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Do Combat Veterans Automatically Get VA Benefits?
Do Combat Veterans Automatically Get VA Benefits?
Applying For VA Benefits: Where Do You Begin?
If you are a Veteran with a physical or psychological disability, you may be eligible to receive tax-free compensation from the Department of Veterans’ Affairs (VA). However, the VA won’t recognize you as a disabled Veteran unless you apply for benefits. The VA requires any Veteran who applies to receive benefits to get an in-house examination, verify their military medical records, and sometimes provide confirmation of the connection between their service and their disability.
When reviewing a Veteran’s claim, the VA is looking for a verifiable connection between a disability and a Veteran’s military service. This connection is known as a nexus, and it is one of the key factors that can get your application approved. In most cases, the VA won’t approve a Veteran’s claim without a verifiable nexus that confirms that their disability is service-related.
Because of the need for a disability to be service-related to qualify for VA benefits, you cannot automatically qualify for compensation – you’ll need to file a claim first.
So, how do you apply to receive disability benefits from the VA?
What Does The VA Require Of A Veteran When Applying For Benefits?
When you file a claim to receive disability benefits from the VA, they will ask you to fulfill a few specific requirements to move forward with your application.
The Compensation & Pension Exam
The VA requires any Veteran who applies for disability benefits to get a Compensation & Pension (C&P) exam. This in-house examination from a VA physician or psychologist helps the VA get a sense of how your disability affects your ability to function. The C&P exam typically involves a basic physical or psychological examination that the VA will use to verify the legitimacy of your disability. Your C&P results can also help the VA establish a connection between your disability and your military service.
Your C&P exam results play a key role in the VA’s decision-making process regarding your claim. If your C&P exam indicates no verifiable connection between your disability and your service in the military, the VA may deny your claim. However, a denial of your claim from the VA is not necessarily the final decision. You can appeal any VA decision to get a better outcome.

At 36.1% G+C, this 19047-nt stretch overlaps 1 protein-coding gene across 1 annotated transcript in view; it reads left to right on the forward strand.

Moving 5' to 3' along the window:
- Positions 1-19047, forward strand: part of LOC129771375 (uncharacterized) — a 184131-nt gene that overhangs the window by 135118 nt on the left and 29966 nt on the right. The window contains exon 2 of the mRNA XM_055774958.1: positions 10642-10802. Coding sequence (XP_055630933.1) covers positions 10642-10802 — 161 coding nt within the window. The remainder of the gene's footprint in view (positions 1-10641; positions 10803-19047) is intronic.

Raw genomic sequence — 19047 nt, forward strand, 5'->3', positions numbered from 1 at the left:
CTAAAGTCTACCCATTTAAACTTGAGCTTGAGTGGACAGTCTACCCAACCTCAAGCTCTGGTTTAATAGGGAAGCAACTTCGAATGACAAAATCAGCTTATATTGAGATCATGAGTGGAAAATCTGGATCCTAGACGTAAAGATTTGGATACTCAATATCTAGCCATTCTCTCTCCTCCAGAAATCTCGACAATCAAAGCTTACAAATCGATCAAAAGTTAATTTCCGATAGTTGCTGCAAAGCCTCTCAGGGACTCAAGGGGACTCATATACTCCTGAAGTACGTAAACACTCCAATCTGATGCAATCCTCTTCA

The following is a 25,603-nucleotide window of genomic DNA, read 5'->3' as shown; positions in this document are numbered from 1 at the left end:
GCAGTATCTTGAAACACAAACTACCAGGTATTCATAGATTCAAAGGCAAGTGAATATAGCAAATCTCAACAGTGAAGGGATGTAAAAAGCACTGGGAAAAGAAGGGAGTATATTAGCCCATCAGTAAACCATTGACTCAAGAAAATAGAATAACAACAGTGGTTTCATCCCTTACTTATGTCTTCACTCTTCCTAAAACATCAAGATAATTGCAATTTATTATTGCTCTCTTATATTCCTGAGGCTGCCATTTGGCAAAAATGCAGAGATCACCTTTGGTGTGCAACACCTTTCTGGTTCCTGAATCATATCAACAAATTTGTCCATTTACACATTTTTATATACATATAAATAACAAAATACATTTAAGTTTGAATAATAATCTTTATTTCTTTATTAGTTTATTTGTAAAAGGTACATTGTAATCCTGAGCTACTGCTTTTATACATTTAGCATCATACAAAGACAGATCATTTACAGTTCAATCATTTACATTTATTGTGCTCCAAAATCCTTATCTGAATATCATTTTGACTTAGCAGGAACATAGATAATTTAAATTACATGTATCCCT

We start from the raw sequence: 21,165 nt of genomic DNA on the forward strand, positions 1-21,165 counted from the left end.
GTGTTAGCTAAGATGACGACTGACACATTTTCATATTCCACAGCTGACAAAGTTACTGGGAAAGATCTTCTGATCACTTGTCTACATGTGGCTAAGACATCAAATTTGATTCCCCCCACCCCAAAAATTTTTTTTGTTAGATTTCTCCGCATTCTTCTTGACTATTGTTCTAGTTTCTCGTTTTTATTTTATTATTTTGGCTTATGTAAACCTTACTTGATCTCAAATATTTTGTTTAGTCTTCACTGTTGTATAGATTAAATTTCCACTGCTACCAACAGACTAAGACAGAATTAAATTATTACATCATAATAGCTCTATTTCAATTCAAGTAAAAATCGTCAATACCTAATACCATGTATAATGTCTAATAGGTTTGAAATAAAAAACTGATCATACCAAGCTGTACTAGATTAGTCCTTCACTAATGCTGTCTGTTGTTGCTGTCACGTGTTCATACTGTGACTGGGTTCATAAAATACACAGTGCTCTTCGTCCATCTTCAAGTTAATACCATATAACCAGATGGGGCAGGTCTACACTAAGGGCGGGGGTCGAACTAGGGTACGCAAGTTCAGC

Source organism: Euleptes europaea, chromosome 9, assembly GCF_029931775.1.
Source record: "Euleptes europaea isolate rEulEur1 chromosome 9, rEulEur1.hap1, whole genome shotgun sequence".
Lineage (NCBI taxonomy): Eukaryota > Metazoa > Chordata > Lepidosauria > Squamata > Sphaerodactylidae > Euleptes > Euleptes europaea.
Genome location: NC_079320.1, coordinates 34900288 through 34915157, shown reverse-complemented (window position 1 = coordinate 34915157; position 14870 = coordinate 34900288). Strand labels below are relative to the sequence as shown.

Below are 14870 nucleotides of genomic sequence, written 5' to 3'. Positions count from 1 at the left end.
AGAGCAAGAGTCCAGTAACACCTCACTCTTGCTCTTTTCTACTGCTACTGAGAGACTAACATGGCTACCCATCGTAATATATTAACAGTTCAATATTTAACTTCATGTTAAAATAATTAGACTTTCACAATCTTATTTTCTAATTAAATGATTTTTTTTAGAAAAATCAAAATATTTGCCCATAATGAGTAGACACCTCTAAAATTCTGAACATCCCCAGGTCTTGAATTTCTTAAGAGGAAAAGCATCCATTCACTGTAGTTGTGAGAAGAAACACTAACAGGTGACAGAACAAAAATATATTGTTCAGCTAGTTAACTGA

In addition to taking the required Compensation & Pension exam, you’ll also need to provide the VA with records from your military service. These documents include your military medical records and military personnel records. The VA will use this documentation to verify your Veteran status. Your military medical records can also play a role in the VA’s decision-making process regarding your claim.
Private Medical Records
If you have received a diagnosis from a doctor who is unaffiliated with the VA, this diagnosis can impact your VA claim. The VA carefully reviews private medical records if presented as part of a Veteran’s disability claim. To provide additional medical evidence to support your claim, you can attach doctor’s reports, lab and test results, X-rays, and other helpful documentation to your application.
What Qualifies A Veteran To Receive Disability Benefits From The VA?
The VA recognizes any service-related disability, either physical or psychological, as potential grounds to give a Veteran monthly benefits. Some of the primary service-related disabilities that can qualify you to receive VA benefits are listed below.
Mental Health Issues
- Post-Traumatic Stress Disorder (PTSD): This condition can have severe long-term effects for many Veterans. PTSD is often directly linked to a specific experience from your time in the military. For Veterans with service-related PTSD, the VA does not always rule accurately since this disability is more difficult to assess and rate. If you have PTSD and are given a rating from the VA that is lower than you deserve, you can appeal the VA’s decision with the help of an attorney.
- Anxiety & Depression: These mental health conditions affect many Veterans in the years and decades following their military retirement. Traumatic experiences from military service can affect a Veteran’s mental and physical well-being in the long-term, leaving a former member of the military with chronic anxiety or depression. Adjusting from military service back into civilian life can also cause anxiety and depression.